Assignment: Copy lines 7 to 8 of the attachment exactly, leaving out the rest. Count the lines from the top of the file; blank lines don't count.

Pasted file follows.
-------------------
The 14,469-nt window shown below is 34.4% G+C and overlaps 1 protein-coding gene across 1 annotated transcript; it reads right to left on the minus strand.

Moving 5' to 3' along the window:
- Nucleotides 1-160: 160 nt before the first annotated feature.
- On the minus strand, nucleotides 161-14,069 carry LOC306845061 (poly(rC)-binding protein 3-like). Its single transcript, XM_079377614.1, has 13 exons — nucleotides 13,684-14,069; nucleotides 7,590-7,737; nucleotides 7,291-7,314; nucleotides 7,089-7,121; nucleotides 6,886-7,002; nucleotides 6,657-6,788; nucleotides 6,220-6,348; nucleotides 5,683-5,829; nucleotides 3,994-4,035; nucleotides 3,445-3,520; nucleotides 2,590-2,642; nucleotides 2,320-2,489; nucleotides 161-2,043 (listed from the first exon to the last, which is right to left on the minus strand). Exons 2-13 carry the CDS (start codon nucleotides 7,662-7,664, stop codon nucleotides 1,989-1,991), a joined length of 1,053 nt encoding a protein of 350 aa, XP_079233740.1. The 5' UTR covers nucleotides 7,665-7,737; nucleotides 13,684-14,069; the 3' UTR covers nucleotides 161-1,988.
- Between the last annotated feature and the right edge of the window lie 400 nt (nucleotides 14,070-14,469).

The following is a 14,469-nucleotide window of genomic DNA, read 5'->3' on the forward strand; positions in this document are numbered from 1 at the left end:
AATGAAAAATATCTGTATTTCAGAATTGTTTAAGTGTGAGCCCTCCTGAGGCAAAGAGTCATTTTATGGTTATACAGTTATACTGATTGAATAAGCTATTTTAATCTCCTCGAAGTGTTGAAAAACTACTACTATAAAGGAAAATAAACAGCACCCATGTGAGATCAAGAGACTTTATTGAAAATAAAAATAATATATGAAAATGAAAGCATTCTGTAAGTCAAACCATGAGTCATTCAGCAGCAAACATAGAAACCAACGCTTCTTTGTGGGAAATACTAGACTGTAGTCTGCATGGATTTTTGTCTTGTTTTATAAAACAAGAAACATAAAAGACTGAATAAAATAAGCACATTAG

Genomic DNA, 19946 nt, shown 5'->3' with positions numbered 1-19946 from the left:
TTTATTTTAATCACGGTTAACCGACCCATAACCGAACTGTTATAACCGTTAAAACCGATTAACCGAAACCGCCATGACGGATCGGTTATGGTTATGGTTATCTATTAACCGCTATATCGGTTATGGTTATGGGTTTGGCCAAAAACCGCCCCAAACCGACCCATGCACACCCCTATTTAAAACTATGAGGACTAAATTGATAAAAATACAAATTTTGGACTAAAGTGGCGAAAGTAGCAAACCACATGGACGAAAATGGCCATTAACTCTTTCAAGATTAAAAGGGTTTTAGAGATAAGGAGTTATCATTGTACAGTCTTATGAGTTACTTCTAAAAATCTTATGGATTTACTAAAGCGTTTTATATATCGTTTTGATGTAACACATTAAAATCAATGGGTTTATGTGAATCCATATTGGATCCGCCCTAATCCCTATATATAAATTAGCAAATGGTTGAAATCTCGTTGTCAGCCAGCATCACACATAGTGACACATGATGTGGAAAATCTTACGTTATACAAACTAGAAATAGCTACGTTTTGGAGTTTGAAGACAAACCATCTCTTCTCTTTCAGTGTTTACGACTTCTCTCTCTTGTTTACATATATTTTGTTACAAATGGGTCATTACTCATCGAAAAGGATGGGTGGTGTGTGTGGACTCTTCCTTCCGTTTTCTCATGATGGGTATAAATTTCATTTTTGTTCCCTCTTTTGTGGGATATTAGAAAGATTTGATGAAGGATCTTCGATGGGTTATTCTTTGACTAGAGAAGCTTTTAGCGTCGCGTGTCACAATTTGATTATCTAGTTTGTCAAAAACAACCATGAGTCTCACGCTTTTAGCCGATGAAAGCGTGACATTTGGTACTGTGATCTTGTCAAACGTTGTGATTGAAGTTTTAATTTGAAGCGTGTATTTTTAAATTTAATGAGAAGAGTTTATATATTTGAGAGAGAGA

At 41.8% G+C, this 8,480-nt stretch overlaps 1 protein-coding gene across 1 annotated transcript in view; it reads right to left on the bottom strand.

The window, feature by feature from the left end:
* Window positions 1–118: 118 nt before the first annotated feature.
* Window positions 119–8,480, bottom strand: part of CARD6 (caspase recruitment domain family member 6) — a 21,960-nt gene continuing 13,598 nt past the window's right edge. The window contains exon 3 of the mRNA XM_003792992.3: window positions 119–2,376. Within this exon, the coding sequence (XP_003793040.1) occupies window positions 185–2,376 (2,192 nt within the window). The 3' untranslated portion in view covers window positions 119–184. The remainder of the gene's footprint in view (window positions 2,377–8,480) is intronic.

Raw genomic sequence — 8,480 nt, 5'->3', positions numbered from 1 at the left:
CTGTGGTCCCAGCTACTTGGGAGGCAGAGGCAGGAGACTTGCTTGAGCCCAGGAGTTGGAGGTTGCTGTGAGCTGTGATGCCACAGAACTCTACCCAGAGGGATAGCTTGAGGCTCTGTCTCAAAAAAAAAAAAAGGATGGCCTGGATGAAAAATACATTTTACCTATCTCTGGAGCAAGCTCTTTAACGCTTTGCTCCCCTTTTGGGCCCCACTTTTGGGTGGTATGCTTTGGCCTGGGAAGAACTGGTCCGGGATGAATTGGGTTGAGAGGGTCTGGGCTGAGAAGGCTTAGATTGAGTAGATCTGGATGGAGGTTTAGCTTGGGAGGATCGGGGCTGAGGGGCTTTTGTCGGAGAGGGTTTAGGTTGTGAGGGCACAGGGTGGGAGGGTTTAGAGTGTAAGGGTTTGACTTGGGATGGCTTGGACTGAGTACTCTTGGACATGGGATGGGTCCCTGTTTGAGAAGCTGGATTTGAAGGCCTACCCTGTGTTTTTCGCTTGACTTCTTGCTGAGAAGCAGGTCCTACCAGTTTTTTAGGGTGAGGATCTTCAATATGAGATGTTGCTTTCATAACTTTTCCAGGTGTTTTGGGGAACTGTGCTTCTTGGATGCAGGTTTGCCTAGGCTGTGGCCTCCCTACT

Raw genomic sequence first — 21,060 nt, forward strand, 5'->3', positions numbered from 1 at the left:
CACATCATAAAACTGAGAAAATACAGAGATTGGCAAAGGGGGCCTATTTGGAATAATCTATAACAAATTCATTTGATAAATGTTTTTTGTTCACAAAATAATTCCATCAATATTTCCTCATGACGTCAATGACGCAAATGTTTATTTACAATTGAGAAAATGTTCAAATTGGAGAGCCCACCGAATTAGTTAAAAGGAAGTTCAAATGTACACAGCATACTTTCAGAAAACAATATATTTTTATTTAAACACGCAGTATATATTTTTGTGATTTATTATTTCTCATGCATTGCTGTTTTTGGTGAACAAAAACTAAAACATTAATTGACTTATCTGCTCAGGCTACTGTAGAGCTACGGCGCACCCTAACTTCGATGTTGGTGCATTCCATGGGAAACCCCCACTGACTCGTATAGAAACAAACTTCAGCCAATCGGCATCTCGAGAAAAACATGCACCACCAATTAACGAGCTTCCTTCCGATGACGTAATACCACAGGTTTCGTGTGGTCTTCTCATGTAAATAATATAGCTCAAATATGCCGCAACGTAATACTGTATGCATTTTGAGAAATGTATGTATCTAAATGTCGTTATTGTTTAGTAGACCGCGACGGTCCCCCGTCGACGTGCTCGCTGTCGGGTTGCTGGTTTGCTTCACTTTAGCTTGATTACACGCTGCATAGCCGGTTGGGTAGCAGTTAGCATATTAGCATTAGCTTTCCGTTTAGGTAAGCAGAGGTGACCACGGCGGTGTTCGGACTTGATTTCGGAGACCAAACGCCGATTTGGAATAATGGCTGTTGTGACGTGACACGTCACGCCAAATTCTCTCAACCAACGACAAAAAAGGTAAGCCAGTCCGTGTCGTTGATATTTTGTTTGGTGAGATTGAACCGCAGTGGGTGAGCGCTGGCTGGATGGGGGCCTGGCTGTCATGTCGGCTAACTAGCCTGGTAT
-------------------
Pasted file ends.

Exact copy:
AATGAAAAATATCTGTATTTCAGAATTGTTTAAGTGTGAGCCCTCCTGAGGCAAAGAGTCATTTTATGGTTATACAGTTATACTGATTGAATAAGCTATTTTAATCTCCTCGAAGTGTTGAAAAACTACTACTATAAAGGAAAATAAACAGCACCCATGTGAGATCAAGAGACTTTATTGAAAATAAAAATAATATATGAAAATGAAAGCATTCTGTAAGTCAAACCATGAGTCATTCAGCAGCAAACATAGAAACCAACGCTTCTTTGTGGGAAATACTAGACTGTAGTCTGCATGGATTTTTGTCTTGTTTTATAAAACAAGAAACATAAAAGACTGAATAAAATAAGCACATTAG

Genomic DNA, 19946 nt, shown 5'->3' with positions numbered 1-19946 from the left: